As to the aspheric surface provided on each of the elements 211-213, FIG. 3 a shows the height profile (in micrometres, μm) of the first element 211, FIG. 3 b for the second element 212 and FIG. 3 c for the third element 213. It can be seen that the height profiles of the first element 211 and the third element 213 are of opposite sign and, in the illustrated example, identical in amount.

To illustrate the effect of the element group 200 in the projection lens 100, FIG. 4 a shows the retardation (in nanometers, m) caused by the image-sided last lens element 143 for the case without the optical element group 200 at the position 115, while FIG. 4 b shows the retardation of the projection lens 100 with the optical element group 200 at the position 115. It can be seen that the retardation in FIG. 4 a has maximum values of approximately 180 nm, whereas the maximum retardation in FIG. 4 b is significantly reduced to very low values of approximately 0.5 nm, which is more than sufficient for typical lithography applications.

FIG. 2 d shows a further example of an element group of elements 221-223, wherein the orientations of the optical crystal axes ca-1 and ca-3 in the first element 221 and the third element 223 are identical and differ from the orientation of the optical crystal axis ca-2 in the second element 222. More specifically and as illustrated in FIG. 2 d, the optical crystal axes ca-1 and ca-3 of elements 221 and 223 are both oriented parallel to the y-axis, whereas the optical crystal axis ca-2 of element 212 is rotated around the optical axis OA (i.e. the z-axis) with respect to the crystal axis ca-1 by an angle of 45°.

As a common feature with the embodiment of FIG. 2 c, the orientation of the optical crystal axis ca-2 in the second optical element 222 can be described as emerging from a rotation of the orientation ca-1 of the optical crystal axis ca-1 in the first optical element 221 around the optical axis OA of the projection lens 100, the rotation not corresponding to a rotation around the optical system axis by an angle of 90° or an integer multiple thereof. Furthermore, the orientation of the optical crystal axis ca-3 in the third optical element 223 can be described as emerging from a rotation of the orientation of the optical crystal axis ca-2 in the second optical element 222 around the optical axis OA of the projection lens 100, the rotation also not corresponding to a rotation around the optical system axis by an angle of 90° or an integer multiple thereof.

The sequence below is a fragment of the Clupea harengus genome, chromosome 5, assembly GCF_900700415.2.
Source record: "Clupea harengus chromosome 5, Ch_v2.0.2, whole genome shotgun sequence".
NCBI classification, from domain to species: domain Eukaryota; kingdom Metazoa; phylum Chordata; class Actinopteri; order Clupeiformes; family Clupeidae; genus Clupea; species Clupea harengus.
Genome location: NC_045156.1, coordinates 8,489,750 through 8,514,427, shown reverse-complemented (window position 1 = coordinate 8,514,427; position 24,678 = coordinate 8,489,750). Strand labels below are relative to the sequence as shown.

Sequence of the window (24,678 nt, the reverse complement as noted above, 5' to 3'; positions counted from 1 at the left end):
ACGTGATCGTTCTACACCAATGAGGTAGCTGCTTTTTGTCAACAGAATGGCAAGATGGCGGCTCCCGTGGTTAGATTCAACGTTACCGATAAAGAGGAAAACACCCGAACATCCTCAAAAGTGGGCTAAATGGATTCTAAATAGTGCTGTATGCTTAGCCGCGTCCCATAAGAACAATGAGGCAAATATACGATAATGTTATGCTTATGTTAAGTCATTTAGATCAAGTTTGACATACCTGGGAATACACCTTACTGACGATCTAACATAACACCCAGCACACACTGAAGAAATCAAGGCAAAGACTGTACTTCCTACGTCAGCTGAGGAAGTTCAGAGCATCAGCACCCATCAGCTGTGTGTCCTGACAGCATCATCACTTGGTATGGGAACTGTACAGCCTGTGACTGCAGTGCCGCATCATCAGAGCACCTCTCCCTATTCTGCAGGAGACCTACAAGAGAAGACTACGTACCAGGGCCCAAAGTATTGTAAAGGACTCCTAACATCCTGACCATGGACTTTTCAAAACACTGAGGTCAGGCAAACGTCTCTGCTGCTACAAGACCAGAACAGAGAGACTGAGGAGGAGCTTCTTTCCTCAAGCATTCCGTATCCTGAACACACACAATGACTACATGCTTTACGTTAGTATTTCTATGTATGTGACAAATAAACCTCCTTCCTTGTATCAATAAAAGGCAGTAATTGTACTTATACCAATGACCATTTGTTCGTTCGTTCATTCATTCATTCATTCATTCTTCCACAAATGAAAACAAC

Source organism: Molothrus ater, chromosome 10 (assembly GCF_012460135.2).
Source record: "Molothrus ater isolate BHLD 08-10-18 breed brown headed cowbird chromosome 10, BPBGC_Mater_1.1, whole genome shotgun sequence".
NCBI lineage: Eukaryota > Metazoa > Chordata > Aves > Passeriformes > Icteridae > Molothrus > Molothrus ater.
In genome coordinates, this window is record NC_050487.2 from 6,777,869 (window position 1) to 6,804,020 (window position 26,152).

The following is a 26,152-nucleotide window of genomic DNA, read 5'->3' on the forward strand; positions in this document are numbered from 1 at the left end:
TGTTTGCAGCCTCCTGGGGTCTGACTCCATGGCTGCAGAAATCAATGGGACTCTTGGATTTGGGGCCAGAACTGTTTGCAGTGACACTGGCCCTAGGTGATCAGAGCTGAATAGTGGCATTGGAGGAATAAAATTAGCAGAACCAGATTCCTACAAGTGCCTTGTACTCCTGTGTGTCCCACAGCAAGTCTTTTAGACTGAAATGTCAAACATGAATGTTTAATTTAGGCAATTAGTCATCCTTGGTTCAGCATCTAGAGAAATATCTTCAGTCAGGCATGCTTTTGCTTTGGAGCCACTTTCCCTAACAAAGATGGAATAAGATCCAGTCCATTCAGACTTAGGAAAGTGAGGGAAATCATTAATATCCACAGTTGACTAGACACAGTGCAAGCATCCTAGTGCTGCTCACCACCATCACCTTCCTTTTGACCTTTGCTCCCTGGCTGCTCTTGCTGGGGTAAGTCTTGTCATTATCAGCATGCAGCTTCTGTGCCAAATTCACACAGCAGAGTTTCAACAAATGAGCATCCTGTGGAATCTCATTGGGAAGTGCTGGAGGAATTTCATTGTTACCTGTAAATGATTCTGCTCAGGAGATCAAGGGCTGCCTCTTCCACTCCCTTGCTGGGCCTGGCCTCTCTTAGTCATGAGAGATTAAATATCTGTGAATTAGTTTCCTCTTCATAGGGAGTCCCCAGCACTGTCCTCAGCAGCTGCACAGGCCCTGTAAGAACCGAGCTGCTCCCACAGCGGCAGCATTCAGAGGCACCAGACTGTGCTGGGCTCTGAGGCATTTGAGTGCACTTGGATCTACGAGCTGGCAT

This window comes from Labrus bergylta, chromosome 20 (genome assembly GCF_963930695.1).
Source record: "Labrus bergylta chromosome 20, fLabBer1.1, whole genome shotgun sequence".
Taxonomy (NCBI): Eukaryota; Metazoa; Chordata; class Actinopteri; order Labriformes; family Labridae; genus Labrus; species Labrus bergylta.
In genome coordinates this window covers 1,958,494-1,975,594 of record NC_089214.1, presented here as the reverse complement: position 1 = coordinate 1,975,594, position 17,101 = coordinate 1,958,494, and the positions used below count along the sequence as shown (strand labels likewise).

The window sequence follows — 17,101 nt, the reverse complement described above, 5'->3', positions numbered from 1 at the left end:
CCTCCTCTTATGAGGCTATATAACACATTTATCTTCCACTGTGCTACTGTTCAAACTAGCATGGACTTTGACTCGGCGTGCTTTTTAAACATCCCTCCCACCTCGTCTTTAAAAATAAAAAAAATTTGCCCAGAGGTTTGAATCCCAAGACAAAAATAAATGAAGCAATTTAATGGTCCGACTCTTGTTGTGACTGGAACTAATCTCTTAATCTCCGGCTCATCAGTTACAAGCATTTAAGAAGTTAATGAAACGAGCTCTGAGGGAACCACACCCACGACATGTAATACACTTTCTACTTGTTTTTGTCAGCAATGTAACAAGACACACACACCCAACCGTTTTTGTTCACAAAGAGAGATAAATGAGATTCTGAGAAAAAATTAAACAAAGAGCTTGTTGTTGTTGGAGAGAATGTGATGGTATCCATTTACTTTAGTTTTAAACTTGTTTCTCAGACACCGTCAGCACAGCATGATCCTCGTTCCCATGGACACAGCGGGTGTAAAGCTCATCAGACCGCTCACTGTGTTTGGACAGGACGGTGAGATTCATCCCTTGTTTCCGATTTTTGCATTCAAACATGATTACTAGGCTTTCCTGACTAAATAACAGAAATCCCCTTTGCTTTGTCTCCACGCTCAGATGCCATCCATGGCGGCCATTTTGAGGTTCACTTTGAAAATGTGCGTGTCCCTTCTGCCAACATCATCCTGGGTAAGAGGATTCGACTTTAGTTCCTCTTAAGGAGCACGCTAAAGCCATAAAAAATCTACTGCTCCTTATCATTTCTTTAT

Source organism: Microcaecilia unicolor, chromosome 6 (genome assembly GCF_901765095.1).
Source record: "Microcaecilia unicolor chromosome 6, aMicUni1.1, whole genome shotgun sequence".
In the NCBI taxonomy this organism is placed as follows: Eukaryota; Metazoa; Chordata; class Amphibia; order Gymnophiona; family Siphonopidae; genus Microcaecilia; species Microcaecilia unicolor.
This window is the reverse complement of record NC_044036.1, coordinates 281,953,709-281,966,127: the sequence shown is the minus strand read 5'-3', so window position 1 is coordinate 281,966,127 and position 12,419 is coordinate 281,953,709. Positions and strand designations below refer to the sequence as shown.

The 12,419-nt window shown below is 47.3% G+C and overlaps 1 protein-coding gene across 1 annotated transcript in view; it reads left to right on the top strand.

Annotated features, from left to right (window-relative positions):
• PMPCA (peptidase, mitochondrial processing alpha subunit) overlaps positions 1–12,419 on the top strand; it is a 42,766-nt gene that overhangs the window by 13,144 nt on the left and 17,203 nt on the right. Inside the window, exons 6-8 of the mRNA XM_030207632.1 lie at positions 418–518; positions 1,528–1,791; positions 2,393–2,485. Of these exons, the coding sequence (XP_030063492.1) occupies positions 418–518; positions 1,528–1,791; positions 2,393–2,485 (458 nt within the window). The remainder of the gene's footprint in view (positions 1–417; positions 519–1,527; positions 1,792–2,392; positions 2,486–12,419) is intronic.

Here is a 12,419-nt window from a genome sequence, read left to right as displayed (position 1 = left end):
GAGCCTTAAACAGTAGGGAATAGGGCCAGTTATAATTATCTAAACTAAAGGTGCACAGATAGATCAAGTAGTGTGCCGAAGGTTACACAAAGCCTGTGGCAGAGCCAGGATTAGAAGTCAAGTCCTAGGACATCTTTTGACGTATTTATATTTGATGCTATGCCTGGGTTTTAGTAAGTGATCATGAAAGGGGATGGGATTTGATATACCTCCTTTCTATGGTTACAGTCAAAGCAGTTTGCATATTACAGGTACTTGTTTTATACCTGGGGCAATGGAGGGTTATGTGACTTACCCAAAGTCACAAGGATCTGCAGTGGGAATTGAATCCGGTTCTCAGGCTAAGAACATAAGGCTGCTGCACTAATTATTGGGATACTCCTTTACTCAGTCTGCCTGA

As to the aspheric surface provided on each of the elements 221-223, FIG. 3 a shows the height profile (in micrometres, μm) of the first element 221 and the third element 223, whereas FIG. 3 b shows the height profile for the second element 222. Accordingly, in this specific example the height profiles of the first element 221 and the third element 223 are identical, which means that this element is suitable to compensate, in the projection lens 100, a retardation without elliptical components. However, the disclosure is not limited thereto, so the disclosure also includes groups of optical elements 221-223 with the principal structure of FIG. 2 d, but with different height profiles of the first and third element 221 and 223.

Although the elements 211-213 and 221-223 of the embodiments described with reference to FIG. 2-3 are all made from sapphire (Al2O3), the disclosure is not limited to this, and other optically uniaxial materials having sufficient transparency in the used wavelength region, for example but not limited to magnesium-fluoride (MgF2), lanthanum-fluoride (LaF3) and crystalline quartz (SiO2) can be alternatively used. Furthermore, the disclosure is not restricted to a realization of all the three elements 211-213 or 221-223 from the same material, so that also different combinations of materials may be used.

FIG. 5 a-f show principal structures of further embodiments of an optical element group according to FIG. 2 a in a top view on each of the three elements.

To generalize these different embodiments of element groups according to FIG. 5 and like in FIG. 2 c and FIG. 2 d, for any of these element groups, the orientation of the optical crystal axis ca-2 in the respective second optical element 512-562 can be described as emerging from a rotation of the orientation ca-1 of the optical crystal axis ca-1 in the respective first optical element 511-561, the rotation not corresponding to a rotation around the optical system axis by an angle of 90° or an integer multiple thereof. Furthermore, the orientation of the optical crystal axis ca-3 in the respective third optical element 513-563 can be described as emerging from a rotation of the orientation of the optical crystal axis ca-2 in the respective second optical element 512-563, the rotation also not corresponding to a rotation around the optical system axis by an angle of 90° or an integer multiple thereof.

As a further common feature of these elements groups and like in FIG. 2 c and FIG. 2 d, the optical crystal axes “ca-1” and “ca-3” of two of the respective three elements (e.g., element 511 and element 513 in FIG. 5 a) are oriented differently from the optical crystal axis of the third element (e.g., element 512 in FIG. 5 a).

More specifically according to FIG. 5 a, the optical crystal axis “ca-2” of element 512 is running into the y-direction in the coordinate system illustrated in the figure, while the optical crystal axes ca-1 and ca-3 are both rotated around the optical system axis OA and with respect to the optical crystal axis ca-2 by 45°. All elements 511-513 may, e.g., be made from magnesium-fluoride (MgF2), sapphire (Al2O3) or another suitable optically uniaxial material.